Wiley's Wisdom

Joy: From the Ground Up

Smiling Eyes January 24, 2015

I didn’t mean it. I couldn’t help it. I don’t know why it happened. And I’m sorry now.

I did a terrible thing last night. I know I can’t take it back, but I certainly wish I could. It was bath time, which I’ve recently shared has become something of an event around the halls of my forever home. It involves the nakie baby run down the hallway to the bathroom where bath time ensues before bedtime. It’s a whole lot of silliness that breeds joy, from the ground up. Morning love

Until last night. I don’t know what came over me really. One second, we were playing chase and the next minute he had little pink lines running down either side of his body. From me.

It’s important to note that I would never intentionally hurt him. Ever since the day he came home from the hospital all those months ago, I vowed to protect and love him as my own. That’s why I’ve survived the tail yanking, fur pulling and occasional eye gouging that has ensued with him since he figured out he loves me too.

So when I jumped on top of him as he journeyed down the hallway to the bathroom last night, I don’t know what got into me. But that didn’t matter. That doesn’t matter. Because those little pink lines running from his tummy to his calves on either side of his little man body were my fault.

My paws didn’t break skin. And he didn’t cry. But that doesn’t change the fact that I hurt my little person. We all went about the routine as usual, but I thought about it a lot afterward.

It’s terrible that it happened. I wish I could take it back. But sometimes you just can’t. Everyone makes mistakes. Sometimes we say and do things that hurt those we love. Intentions aside, the pain is real.

Fortunately for me so is forgiveness. After the initial disappointment from both of my beloved forever parents wore off, it was like nothing ever happened. And when Carter saw me for the first time when he woke up this morning, his face lit up just like it always does. “Doggie,” he said, with smiling eyes. And all was right in the world.

 

On Making Mistakes May 8, 2014

It’s happened to the best of us. We looked back on something and thought to ourselves “self, that was not the best idea.” That was absolutely the wrong thing to do in that situation. That was a mistake.

But as I am in the business of not having any regrets, I have come to view such things as important (and almost necessary) pieces of anyone’s life puzzle. I do say this with some authority in the matter, as I (not unlike most characters) have a past worth considering. I’ve made questionable decisions.

My Napping BuddyLike the day I defended myself (and my dear little person at the time named Jo) against the man with the leather belt. And the time I jumped the fence in my attempt to escape from my first (failed) adoptive home in Port Washington. Or, most recently, the time I chased that rabbit around the neighborhood of my grandma’s house the night before mom had baby Carter. I gave my poor beloved forever mom an emotional heart attack that night that I still wish I could take back.

I’m not sure why I relived all of these images in my daydreams today. Or at least I wasn’t until I noticed something dear Carter did. One minute he was there in his jumping gismo, happy as ever. The next, he was not. He tried to get his big ole baby foot out of the jumper and ended up in a very uncomfortable position. Not sure whether he’ll make that mistake again.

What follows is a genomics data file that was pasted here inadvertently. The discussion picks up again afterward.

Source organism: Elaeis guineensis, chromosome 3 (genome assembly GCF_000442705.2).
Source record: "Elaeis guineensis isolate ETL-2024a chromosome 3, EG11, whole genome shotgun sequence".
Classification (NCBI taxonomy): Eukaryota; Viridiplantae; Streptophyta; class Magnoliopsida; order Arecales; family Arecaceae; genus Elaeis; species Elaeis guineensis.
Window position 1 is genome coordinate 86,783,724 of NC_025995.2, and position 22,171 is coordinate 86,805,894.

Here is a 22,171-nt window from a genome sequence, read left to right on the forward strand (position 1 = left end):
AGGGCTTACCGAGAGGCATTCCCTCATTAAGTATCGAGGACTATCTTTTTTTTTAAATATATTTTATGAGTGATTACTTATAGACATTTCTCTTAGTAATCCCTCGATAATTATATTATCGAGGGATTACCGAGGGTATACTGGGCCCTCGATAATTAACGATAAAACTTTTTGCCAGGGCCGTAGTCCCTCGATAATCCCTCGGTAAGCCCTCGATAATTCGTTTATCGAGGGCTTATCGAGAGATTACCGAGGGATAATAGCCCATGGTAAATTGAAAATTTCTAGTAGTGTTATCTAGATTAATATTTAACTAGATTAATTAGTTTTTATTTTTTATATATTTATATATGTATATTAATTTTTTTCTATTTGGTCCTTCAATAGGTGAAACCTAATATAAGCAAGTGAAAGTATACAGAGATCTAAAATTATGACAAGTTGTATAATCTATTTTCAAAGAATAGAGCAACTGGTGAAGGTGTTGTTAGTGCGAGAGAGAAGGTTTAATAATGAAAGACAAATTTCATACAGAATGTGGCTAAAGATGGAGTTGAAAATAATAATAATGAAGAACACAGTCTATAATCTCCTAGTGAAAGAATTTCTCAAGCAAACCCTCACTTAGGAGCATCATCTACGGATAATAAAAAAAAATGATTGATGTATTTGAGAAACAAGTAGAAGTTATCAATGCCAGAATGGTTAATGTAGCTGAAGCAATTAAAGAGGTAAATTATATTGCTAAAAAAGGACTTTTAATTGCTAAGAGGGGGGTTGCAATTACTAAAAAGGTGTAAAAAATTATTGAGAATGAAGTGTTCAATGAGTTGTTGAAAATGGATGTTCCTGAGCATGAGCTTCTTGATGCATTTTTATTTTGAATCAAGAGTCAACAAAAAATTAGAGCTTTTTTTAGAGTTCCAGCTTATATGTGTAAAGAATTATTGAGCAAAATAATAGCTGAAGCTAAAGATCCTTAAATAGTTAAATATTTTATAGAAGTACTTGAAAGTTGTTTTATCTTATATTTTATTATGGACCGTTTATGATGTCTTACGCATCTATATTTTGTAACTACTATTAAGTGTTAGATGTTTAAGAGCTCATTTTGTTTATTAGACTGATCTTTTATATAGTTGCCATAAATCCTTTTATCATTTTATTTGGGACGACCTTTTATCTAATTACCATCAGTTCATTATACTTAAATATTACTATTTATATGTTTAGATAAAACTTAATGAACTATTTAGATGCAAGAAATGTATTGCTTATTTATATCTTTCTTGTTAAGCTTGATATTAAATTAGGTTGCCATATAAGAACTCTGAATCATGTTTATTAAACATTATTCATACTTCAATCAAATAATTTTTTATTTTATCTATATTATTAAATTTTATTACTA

But I suppose that is indeed the point of it all. Because let’s be honest. It has happened to the best of us. We’ve all done things in life that we find questionable later. Things we wish we could take back. Things we deem to be mistakes.

But, as usual, I agree with Irish playwright George Bernard Shaw, who challenged that “a life making mistakes is not only more honorable, but more useful than a life doing nothing.” I think sometimes we need to make these mistakes to remind ourselves where we are at in life. We need to make these mistakes to remember the lessons from them. We need to make these mistakes to live.

 

Mind Over Matter January 14, 2014

We thought we were so smart. Reading all those books, blogs and message boards. Doing all that research. Getting the nursery ready. Well, mom did at least. I knew better. I knew that baby Carter would write his own book. And he has not disappointed.

Me and My BuddyHis nights and days are flip flopped. Sometimes he cries when there is nothing to cry about. And then he smiles in his sleep about who knows what. I’ll be honest. I know nothing about babies. Absolutely nothing, other than what I’ve heard my forever mom and dad discuss between themselves, and the odds and ends advice they’ve gotten from the visitors in the last couple of weeks.

But I do know this. From what I can tell, my dear little person is every bit of the blessing I knew he would be. He is strong. He is healthy. He sleeps enough. Mom and dad love him. He’s pretty darned great. And I’m proud of him. I’m proud to call him my puppy brother.

I was thinking about this today as we had more visitors who had all kinds of advice for mom. I watched as she soaked it in. I saw the determination in her eyes as she even put a couple of the tips into action at bedtime tonight. She wants so badly to do everything right.

And I want so badly to tell her she can’t. She will mess up. I know because she made her fair share of mistakes with me (don’t tell her I told you). But look at me. I turned out all right. And Carter will too.

As British politician Sir Winston Churchill suggested “success is not final, failure is not fatal: it is the courage to continue that counts.” It doesn’t matter what all those books, blogs and message boards say. Mom won’t do everything right. But she has courage. That’s what matters to me.